The regulation of smoking at work
Brewis, Joanna and Grey, Christopher. (2008) The regulation of smoking at work. Human Relations, Vol.61 (No.7). pp. 965-987. ISSN 0018-7267Full text not available from this repository.
Official URL: http://dx.doi.org/10.1177/0018726708093904
Smoking was for most of the 20th century a normal part of everyday life in western society, including work organizations. Within a very short space of time it has become much less acceptable in the workplace and, in many countries, banned altogether. Why has this happened? This article seeks to answer this question. Although the main legislative basis of these bans is the health and safety of employees, we argue that the issues at stake are in fact more complex. Smoking, we contend, should be understood as a practice with diverse cultural meanings, and its regulation located within the context of a longstanding and dynamic moral discourse, of which scientific and medical discourse is only one aspect. In so doing we seek to open up a significant gap in the social scientific and organization studies literature for future analysis.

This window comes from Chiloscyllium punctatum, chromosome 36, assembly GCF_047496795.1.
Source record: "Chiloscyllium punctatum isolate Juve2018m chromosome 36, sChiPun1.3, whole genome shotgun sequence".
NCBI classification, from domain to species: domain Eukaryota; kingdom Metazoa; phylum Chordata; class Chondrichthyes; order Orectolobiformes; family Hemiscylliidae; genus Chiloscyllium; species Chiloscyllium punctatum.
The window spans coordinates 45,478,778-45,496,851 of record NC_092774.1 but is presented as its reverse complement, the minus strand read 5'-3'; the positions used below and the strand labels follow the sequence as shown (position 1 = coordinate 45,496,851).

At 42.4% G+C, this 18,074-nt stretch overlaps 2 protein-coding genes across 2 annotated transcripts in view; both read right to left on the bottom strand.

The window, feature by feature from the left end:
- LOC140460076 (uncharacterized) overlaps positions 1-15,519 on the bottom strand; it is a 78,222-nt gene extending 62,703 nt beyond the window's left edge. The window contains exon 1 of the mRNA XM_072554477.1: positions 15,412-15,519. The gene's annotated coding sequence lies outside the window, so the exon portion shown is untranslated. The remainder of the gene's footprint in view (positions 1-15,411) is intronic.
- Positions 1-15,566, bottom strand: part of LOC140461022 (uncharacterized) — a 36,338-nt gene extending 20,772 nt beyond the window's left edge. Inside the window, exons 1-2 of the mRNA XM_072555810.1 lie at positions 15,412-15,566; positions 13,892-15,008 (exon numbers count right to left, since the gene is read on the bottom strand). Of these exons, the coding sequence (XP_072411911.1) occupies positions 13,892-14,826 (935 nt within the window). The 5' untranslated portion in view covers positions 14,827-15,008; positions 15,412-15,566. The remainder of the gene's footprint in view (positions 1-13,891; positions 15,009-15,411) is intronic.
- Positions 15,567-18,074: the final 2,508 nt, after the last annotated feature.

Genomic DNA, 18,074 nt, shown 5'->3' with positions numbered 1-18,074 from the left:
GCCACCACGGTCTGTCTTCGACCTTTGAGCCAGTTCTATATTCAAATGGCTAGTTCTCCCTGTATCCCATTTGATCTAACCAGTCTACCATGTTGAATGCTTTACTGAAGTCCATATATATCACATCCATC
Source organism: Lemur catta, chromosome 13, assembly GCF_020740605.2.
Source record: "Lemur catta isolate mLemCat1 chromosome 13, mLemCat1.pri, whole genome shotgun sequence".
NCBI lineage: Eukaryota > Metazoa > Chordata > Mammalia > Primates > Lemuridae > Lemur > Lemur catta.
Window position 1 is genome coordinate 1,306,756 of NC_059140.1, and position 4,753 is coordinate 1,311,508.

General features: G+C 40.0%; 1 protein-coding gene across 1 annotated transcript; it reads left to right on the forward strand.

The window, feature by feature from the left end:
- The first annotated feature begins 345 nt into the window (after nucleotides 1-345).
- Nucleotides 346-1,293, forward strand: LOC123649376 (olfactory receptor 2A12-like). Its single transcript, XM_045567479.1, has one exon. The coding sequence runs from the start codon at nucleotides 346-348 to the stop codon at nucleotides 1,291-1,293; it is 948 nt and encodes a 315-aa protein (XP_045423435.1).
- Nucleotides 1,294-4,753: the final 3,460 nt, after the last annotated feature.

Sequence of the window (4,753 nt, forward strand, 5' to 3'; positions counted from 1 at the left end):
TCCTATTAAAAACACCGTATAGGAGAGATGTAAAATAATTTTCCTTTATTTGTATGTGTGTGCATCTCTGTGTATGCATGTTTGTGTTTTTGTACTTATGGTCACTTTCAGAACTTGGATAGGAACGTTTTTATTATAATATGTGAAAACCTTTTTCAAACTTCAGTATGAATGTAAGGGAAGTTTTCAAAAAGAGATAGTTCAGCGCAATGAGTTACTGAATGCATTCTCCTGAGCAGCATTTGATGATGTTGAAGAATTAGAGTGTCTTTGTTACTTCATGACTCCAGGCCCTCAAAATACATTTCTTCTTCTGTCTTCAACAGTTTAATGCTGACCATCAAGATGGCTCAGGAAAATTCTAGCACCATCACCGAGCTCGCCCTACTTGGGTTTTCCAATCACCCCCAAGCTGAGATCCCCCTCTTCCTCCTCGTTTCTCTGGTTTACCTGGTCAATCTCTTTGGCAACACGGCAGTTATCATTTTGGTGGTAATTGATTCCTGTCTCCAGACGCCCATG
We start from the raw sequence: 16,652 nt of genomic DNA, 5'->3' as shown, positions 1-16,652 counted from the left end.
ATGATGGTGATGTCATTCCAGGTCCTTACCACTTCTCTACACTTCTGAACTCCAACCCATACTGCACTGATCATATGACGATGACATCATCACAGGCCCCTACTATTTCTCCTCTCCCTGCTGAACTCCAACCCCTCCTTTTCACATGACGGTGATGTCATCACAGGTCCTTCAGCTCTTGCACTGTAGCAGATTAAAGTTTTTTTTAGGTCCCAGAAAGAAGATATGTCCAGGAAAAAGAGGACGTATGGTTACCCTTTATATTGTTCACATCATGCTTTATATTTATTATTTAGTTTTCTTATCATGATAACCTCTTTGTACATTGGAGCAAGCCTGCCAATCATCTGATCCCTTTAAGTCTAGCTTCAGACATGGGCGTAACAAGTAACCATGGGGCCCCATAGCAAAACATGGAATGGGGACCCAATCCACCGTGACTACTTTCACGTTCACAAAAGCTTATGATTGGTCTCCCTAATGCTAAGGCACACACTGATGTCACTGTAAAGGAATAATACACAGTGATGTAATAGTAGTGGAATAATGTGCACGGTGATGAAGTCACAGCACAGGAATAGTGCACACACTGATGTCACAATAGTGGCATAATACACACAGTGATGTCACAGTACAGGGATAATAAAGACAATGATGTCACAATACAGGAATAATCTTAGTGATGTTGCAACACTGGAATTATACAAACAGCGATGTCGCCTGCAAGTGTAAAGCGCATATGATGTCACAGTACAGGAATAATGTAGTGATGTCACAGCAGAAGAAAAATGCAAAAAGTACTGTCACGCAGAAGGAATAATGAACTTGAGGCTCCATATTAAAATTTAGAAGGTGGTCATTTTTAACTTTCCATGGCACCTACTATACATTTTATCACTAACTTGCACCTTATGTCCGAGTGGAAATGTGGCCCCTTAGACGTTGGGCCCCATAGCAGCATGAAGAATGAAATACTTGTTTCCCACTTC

|Item Type:||Journal Article|
|Subjects:||H Social Sciences > HD Industries. Land use. Labor > HD28 Management. Industrial Management
H Social Sciences
|Divisions:||Faculty of Social Sciences > Warwick Business School|
|Journal or Publication Title:||Human Relations|
|Publisher:||Sage Publications Ltd.|
|Number of Pages:||23|
|Page Range:||pp. 965-987|
|Access rights to Published version:||Restricted or Subscription Access|
Actions (login required)